His expression, and he had a perfectly human expression, was one of extreme annoyance and of some slight alarm, as though he were muttering: "This is no place for me," and, without more ado, he began to roll toward the river. Without killing some one, I could not again use the rifle. The boys were close upon him, prying him back with the gangplank, beating him with sticks of firewood, trying to rope him with the steel hawser. On the bridge Captain Jensen and Anfossi were giving orders in Danish and Italian, and on the bank I swore in American. Everybody shoved and pushed and beat at the great bulk, and the great bulk rolled steadily on. We might as well have tried to budge the Fifth Avenue Hotel. He reached the bank, he crushed it beneath him, and, like a suspension bridge, splashed into the water. Even then, we who watched him thought he would stick fast between the boat and the bank, that the hawser would hold him. But he sank like a submarine, and we stood gaping at the muddy water and saw him no more. When I recovered from my first rage I was glad he was still alive to float in the sun and puff and blow and open his great jaws in a luxurious yawn. I could imagine his joining his friends after his meeting with us, and remarking in reference to our bullets: "I find the mosquitoes are quite bad this morning."

With this chapter is published the photograph Anfossi took, from the deck of the steamer, of our hippo--the hippo that was too stupid to know when he was dead. It is not a good photograph, but of our hippo it is all we have to show. I am still undecided whether to hang it in the hall or the dining-room.

The days I spent on my trip up the river were of delightful sameness, sunshine by day, with the great panorama drifting past, and quiet nights of moonlight. For diversion, there were many hippos, crocodiles, and monkeys, and, though we saw only their tracks and heard them only in the jungle, great elephants. And innumerable strange birds--egrets, eagles, gray parrots, crimson cranes, and giant flamingoes--as tall as a man and from tip to tip measuring eight feet.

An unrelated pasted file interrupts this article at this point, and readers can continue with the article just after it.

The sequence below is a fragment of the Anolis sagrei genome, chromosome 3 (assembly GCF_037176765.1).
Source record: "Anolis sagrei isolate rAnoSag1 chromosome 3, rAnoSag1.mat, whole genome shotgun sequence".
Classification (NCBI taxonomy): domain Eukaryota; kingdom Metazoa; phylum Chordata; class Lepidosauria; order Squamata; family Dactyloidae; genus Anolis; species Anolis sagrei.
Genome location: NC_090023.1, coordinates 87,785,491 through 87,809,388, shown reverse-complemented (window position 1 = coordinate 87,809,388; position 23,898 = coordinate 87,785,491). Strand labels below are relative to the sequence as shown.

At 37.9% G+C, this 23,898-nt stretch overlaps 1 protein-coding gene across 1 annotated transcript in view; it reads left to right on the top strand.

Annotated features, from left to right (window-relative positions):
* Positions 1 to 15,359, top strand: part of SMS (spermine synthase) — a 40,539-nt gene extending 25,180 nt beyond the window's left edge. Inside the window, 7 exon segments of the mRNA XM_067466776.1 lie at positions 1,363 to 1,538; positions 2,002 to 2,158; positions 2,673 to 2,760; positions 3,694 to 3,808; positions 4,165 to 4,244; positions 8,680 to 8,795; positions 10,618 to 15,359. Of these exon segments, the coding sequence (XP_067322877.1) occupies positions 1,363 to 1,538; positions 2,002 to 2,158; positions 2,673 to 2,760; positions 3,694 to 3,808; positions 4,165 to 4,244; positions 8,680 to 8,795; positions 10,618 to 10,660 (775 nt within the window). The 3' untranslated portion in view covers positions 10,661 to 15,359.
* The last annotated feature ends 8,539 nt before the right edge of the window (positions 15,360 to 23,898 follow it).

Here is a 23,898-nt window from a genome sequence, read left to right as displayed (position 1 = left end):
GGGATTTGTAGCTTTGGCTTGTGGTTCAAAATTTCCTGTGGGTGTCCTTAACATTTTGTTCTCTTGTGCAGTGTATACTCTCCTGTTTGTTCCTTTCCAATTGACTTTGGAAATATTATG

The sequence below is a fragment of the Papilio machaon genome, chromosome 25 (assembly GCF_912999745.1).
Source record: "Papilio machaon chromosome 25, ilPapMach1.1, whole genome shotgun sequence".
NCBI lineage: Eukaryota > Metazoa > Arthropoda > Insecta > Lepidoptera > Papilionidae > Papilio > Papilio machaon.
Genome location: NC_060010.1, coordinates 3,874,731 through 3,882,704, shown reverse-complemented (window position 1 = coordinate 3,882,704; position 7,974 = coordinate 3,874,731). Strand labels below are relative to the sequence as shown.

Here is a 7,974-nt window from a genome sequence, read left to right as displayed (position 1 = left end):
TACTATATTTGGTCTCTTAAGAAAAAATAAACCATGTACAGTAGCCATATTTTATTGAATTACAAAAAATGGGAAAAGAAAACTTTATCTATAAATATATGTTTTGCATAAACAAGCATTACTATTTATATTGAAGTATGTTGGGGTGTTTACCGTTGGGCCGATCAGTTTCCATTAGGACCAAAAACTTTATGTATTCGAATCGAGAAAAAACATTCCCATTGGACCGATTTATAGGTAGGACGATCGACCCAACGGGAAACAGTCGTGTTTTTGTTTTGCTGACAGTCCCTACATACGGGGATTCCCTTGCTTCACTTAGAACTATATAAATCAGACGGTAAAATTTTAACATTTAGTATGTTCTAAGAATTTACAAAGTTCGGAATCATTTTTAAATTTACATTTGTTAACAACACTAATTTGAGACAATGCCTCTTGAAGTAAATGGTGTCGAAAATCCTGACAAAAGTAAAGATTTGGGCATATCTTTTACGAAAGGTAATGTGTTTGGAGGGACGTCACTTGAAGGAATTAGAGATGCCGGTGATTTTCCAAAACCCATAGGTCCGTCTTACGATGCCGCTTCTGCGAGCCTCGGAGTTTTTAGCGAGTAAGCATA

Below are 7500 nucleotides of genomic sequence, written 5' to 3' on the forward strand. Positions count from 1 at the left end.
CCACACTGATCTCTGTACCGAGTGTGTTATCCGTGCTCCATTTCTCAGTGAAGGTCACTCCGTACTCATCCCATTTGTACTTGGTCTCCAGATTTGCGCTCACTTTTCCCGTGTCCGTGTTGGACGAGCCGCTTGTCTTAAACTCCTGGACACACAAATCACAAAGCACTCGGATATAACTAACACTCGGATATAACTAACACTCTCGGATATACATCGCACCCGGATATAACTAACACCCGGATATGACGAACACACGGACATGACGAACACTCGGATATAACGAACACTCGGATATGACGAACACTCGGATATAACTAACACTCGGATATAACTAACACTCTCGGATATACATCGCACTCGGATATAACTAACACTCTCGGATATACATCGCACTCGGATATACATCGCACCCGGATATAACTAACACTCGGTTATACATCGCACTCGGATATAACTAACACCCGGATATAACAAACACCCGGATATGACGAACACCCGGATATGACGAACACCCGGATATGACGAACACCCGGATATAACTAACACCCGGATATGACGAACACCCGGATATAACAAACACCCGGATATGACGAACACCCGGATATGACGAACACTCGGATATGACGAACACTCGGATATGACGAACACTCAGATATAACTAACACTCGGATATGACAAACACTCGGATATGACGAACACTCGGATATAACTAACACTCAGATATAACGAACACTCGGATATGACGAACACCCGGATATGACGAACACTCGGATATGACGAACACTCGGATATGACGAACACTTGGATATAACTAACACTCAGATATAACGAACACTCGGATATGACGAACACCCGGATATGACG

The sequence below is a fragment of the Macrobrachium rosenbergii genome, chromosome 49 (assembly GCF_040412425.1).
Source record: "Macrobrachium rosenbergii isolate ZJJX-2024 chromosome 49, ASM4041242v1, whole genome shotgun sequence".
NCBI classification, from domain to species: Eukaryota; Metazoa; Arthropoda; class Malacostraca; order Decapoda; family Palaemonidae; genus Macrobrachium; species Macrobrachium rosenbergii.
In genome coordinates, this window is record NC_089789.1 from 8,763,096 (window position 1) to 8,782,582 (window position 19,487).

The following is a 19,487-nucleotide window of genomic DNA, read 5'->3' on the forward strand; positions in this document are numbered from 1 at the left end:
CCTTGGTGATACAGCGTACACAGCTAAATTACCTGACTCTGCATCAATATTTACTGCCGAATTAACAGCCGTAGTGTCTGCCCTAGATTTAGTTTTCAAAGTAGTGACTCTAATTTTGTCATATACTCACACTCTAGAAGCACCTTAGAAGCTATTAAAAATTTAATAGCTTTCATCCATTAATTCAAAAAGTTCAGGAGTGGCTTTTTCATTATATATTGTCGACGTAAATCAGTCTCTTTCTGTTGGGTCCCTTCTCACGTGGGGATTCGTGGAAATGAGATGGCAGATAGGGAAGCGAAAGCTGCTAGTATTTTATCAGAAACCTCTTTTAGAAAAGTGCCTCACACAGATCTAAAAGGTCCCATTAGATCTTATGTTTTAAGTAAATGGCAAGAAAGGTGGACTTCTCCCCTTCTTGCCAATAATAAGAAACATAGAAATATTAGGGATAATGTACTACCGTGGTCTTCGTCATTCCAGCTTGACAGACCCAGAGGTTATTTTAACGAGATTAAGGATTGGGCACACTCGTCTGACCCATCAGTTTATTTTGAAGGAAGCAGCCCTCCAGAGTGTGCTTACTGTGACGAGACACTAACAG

Each day the programme was the same. The arrival at the wood post, where we were given only excuses and no wood, and where once or twice we unloaded blue cloth and bags of salt, which is the currency of the Upper Congo, and the halt for hours to cut wood in the forest.

Once we stopped at a mission and noted the contrast it made with the bare, unkempt posts of the State. It was the Catholic mission at Wombali, and it was a beauty spot of flowers, thatched houses, grass, and vegetables. There was a brickyard, and schools, and sewing-machines, and the blacks, instead of scowling at us, nodded and smiled and looked happy and contented. The Father was a great red-bearded giant, who seemed to have still stored up in him all the energy of the North. While the steamer was unloaded he raced me over the vegetable garden and showed me his farm. I had seen other of the Catholic Missions, and I spoke of how well they looked, of the signs they gave of hard work, and of consideration for the blacks.

"I am not of that Order," the Father said gravely. He was speaking in English, and added, as though he expected some one to resent it: "We are Jesuits." No one resented it, and he added: "We have our Order in your country. Do you know Fordham College?"